Subaru Knock Sensor

Scooter

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I found the following paragraph at this site, http://www.sdsefi.com/aircraft.html.<br><br>11/20/00 Knock Sensors on Aircraft<br><br>We don't recommend the use of knock sensors for engines powering aircraft. Generally speaking, air cooled engine have too much mechanical noise to be able to filter it out to hear the knocking. The second problem on opposed engines especially, is placement of the sensor. Most auto manufacturers spend countless hours determining optimum placement. You probably can't. The third concern is that the engine needs to actually knock before the ECU retards the timing which isn't good for it. Fourth, if you have the sensitivity set wrong, the ECU may retard the timing the full 25 degrees because of mechanical noise. You would lose over 50% power and this could cause an accident. Extremely high EGTs could also damage the engine. Finally, if you are running on 100LL and have reasonable manifold pressure limits, compression ratio and ignition timing, the engine WILL NOT knock in the first place. <br><br><br>I am installing a 2.5 in a fixed wing and am trying to decide if I want to use the knock sensor or O2 sensors, (2.5 uses two O2 sensors).  I am inclined to by-pass them.  I would be interested if anyone else has not used them and what were the results.
 

rfi

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Re: Subaru Knock Sensor

I am in the business of manufacturing and modifying accessories for the Subaru engines.  In addition to building over 500 direct drive/reduction drive systems I have modified over 300 stock Subaru EFI harnesses.  <br><br>Whoever made that statement about knock sensors doesn't know what he is talking about.  I have never heard of a problem with a knock sensor on an aircraft installation.  In fact, without the knock sensor the engine will go into LIMP HOME mode and rpm will be limited to 3600 rpm.<br><br>You can run the engine without the O2 sensors but it will run on the rich side.  You only need the front one for mixture control.  The rear sensor (behind the Catalytic converter) is used to determine if it is functioning properly.<br>The stock system works just fine.  The only thing you have to do to the EJ25 is wire the inhibitor switch wire so that the ECU thinks that the transmission is in DRIVE and implement a SPEED SENSOR SIMULATOR which is simply a 5 volt pulse generator.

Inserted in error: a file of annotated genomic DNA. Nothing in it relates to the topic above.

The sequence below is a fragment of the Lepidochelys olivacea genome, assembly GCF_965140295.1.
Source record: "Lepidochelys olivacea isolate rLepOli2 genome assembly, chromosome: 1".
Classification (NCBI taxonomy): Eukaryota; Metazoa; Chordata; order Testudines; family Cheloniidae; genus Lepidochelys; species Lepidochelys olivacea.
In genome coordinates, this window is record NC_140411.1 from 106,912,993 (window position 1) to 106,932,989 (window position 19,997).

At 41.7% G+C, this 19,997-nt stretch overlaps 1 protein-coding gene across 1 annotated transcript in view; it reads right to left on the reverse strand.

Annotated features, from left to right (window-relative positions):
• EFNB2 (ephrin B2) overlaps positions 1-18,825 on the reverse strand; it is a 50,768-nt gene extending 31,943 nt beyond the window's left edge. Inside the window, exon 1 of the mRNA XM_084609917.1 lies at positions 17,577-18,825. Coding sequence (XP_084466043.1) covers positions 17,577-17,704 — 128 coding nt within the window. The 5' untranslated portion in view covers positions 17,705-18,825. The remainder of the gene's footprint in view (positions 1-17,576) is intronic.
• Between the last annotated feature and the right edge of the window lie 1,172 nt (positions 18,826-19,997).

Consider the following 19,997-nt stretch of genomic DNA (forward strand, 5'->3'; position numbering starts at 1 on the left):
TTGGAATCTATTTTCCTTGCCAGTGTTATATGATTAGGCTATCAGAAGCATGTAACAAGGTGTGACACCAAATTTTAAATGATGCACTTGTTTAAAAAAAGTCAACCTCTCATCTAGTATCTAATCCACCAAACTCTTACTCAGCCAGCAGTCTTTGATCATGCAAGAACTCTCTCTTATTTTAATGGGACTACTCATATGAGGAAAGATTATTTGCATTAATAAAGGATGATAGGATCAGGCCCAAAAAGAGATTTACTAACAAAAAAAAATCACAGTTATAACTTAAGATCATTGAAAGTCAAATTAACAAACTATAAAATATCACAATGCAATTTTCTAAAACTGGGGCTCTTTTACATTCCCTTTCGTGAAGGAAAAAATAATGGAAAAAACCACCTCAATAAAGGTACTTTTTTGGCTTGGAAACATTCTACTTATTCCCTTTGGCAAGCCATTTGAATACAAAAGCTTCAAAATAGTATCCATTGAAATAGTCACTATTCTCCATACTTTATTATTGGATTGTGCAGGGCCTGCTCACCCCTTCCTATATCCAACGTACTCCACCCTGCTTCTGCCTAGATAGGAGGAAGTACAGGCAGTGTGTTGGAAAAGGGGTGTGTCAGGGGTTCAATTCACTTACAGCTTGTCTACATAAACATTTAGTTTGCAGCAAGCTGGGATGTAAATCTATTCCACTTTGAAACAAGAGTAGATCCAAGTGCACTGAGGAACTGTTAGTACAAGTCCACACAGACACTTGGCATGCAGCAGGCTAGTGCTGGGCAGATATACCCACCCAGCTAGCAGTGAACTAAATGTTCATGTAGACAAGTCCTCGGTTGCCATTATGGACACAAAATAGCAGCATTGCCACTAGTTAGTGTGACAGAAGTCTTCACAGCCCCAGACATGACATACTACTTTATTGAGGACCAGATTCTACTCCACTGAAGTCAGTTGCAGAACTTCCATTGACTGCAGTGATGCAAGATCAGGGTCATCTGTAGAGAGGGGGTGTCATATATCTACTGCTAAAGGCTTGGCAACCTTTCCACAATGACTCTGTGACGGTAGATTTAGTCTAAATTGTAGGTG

PW_Plack

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Re: Subaru Knock Sensor

It should have been a clue that the guy wasn't up on Subarus, when he started talking about O2 sensors on air-cooled engines!
 

hasse

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Nov 12, 2003
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Thailand
Re: Subaru Knock Sensor

To not use knock sensors is just a load of bull..<br><br>Knock sensors are basically small microphones that are tuned to "listen" for a certain frequency (the knocking) and if they are properly tuned (and they are or your car would stop) then they are trouble free, also why would an air-cooled engine be noisier than a water cooled? there are less moving parts!<br><br>And yes, the engine does knock before the sensor picks it up, otherwise it would not be able to pick it up.<br><br>That guy has no idea what so ever.<br><br>Don, would love to get a link to your site or your e-mail as I am about to re-build a Subaru for use on a gyro.<br><br>Hasse
 

Scooter

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Oct 30, 2003
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Cabot, Arkansas
Re: Subaru Knock Sensor

Over the past couple of years I've read many postings about  the pros and cons of using O2 sensors.  Some say that without them the engine just runs a little richer. no harm done  It's really hard to know what to believe, but being as I don't have a clue about Subarus, I believe to be on the safe side, I will just follow Mr. Parham's advise and use the knock sensor and front O2 sensor.<br><br>Oh, Mr. Plack, if you would reread my post you will see that what is underlined is what the author of the paragraph about knock sensors had to say.  What is not underlined is what I had to say in referring to my 2.5 water cooled Subaru engine,  which uses two O2 sensors.  I don't believe I mentioned air cooled engines, he did.
 

PW_Plack

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Re: Subaru Knock Sensor

Scooter, sorry! My mistake. <br><br>If a Subaru in a car successfully uses a knock sensor at high loads and RPM, I'm not sure why an aircraft conversion couldn't. His point about the right tuning and fuel precluding knocking from happening in the first place sounds valid, as long as you're not running a turbocharger.
 
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